I'll start off with the announcement that my latest book - "
The Fundamentals of Garden Design
" is now available on Amazon. With 160 pages and full of color photos and designs along with the forward written by my friend and colleague
, this book is a step-by-step guide to designing the residential landscape.
It follows the curriculum of my Beginning Design Course offered through the California School of Garden Design and is available online at
To celebrate the publishing of the book my online course is being offered for only $15 through Dec. 8. After that date I'm offering 100 coupons at 75% off the normal price of $125.00 through December 31st. Simply use the coupon code DISCOUNT75 when registering after Dec. 8.
Today is Dec. 4th and the sky is a brilliant blue after a cloudy, stormy weekend. Temperatures are dropping into the mid - '30's and low 40's overnight and with the falling leaves it really does start to feel like late fall/early winter here in the foothills.
As is our morning routine, we walk our dog Brisco around what we call "the mountain" - about a two mile loop that takes us near the edge of the American River canyon where we have the occasional sighting of deer, coyote - even a bobcat has crossed our path.
Although others have seen mountain lion and black bear we've never encountered these inhabitants of the canyon, at least not yet.
Still, even with the cold and so many of the trees and shrubs going dormant there is still a lot to do in the garden and life is returning to many of the native shrubs we see each day.
As we took our walk this morning I couldn't help but notice how bright red the toyon
berries are this year and of course it's always fun to experiment with new recipes. Toyon berries can be collected while still fresh and be made into fruit leather for snacks and later in the winter the dried berries can be gathered and a delightful toyon cider can be brewed. These native, wild food recipes will be listed below under the Recipe of the Month heading.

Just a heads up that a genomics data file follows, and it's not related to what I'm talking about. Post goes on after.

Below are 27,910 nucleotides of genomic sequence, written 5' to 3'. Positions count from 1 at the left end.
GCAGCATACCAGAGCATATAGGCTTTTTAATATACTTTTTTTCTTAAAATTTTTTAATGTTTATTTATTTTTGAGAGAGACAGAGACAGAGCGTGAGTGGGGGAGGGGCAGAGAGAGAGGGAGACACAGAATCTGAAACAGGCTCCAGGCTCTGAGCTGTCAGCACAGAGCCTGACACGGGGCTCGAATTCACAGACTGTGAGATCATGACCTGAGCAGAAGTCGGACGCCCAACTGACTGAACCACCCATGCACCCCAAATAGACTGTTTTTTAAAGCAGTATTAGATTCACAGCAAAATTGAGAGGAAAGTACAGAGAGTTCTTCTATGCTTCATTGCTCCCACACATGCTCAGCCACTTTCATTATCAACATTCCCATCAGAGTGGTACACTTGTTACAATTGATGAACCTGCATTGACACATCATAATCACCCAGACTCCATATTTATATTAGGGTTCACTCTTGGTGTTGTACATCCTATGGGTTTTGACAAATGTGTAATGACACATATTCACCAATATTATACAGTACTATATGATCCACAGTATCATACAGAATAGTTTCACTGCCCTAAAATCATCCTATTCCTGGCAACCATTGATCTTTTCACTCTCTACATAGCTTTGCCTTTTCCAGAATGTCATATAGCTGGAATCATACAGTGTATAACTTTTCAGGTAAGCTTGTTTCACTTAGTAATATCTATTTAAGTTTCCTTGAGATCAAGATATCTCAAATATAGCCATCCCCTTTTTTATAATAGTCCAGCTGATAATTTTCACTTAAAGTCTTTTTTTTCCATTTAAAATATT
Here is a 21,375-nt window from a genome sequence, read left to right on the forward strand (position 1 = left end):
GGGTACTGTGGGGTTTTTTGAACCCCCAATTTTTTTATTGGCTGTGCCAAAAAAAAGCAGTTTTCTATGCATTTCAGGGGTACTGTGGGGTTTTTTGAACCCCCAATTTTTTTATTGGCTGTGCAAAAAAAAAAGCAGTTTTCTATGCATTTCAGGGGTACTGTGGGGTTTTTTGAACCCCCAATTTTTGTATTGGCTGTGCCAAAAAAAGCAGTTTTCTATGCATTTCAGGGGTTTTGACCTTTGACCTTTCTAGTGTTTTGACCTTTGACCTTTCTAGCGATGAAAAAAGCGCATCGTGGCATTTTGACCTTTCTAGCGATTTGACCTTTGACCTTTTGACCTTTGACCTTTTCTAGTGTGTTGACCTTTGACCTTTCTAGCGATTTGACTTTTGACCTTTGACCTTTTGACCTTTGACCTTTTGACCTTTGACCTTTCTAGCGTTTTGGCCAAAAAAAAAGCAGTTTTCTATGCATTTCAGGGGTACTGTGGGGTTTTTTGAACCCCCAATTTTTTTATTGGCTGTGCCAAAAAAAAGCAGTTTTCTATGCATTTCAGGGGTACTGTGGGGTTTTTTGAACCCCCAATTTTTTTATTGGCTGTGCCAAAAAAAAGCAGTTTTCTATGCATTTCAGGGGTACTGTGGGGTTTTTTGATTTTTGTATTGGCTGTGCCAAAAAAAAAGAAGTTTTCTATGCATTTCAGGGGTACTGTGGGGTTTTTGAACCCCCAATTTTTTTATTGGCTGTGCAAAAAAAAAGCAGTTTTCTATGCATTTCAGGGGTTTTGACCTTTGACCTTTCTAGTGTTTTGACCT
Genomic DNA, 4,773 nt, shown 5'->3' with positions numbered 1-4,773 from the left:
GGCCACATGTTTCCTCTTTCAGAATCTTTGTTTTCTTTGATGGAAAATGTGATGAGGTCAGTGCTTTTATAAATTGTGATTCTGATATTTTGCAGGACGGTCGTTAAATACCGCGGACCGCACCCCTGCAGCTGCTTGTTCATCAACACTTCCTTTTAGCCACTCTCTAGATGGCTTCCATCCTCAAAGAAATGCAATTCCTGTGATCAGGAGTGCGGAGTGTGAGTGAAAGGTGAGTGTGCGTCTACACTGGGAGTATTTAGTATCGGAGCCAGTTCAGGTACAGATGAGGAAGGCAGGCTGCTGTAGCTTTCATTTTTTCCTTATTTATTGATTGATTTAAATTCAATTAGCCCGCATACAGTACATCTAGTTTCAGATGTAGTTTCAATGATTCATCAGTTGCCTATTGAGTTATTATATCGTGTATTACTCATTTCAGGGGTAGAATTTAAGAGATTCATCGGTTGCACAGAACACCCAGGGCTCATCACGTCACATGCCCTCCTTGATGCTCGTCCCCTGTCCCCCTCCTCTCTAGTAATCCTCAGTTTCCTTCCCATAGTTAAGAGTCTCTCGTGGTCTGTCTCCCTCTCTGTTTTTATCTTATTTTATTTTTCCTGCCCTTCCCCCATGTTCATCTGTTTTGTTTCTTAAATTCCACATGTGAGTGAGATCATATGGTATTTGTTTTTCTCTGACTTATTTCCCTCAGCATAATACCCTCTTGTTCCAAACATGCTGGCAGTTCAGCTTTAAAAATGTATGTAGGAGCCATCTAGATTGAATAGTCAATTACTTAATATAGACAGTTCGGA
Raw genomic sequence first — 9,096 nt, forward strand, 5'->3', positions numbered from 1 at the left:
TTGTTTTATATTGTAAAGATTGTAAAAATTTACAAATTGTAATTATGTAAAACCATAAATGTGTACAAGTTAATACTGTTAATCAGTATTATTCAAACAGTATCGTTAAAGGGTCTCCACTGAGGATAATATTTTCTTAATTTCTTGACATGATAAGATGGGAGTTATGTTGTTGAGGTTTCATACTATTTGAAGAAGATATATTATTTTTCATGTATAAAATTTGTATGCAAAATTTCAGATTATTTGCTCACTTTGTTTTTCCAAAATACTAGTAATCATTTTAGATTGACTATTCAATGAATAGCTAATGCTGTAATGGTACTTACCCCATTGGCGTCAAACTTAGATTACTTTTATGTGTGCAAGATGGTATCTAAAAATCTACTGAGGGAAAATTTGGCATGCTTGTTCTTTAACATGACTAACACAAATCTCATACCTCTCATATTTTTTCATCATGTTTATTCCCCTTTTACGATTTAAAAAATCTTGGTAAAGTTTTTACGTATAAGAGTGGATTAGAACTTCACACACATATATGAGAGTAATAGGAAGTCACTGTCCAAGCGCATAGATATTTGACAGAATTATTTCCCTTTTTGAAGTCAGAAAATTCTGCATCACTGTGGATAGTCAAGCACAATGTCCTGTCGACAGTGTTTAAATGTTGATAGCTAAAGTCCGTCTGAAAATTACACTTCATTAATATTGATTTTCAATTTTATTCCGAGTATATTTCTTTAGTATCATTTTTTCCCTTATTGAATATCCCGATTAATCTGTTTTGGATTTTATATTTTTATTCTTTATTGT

What did surprise me is that the manzanita
are already setting flower buds that will bloom in the next few weeks. It's so easy to think of winter as a time of total dormancy in the plant world and yet berries are abundant, flowers are either blooming (think narcissus) and shrubs are setting buds. Even the Oso Berry
is swelling with new leaf buds down along Coyote Creek near where we live.
As I headed out on a second walk in late morning with the camera I was thinking to myself - "what is there to see this time of year?" The answer being "I won't know until I get out there" And that's the whole message in this month's newsletter - yes it's cold and often wet and frosty, but there is so much in nature to explore any time of the year and you really don't know what you'll find until you explore. The bright reds of toyon and holly berries, pure white snowberries
hanging on leafless
branches, the rich amber brown of the native buckeye nuts laying in new sprouting grass. There really is a refreshing feeling when walking in brisk cold air with a light wind blowing - leaves falling and swirling around your feet.
It's a great time of year - I hope you get out and enjoy it!
MEANWHILE, IN THE GARDEN...
I've had good luck rooting cuttings of my milkweed plants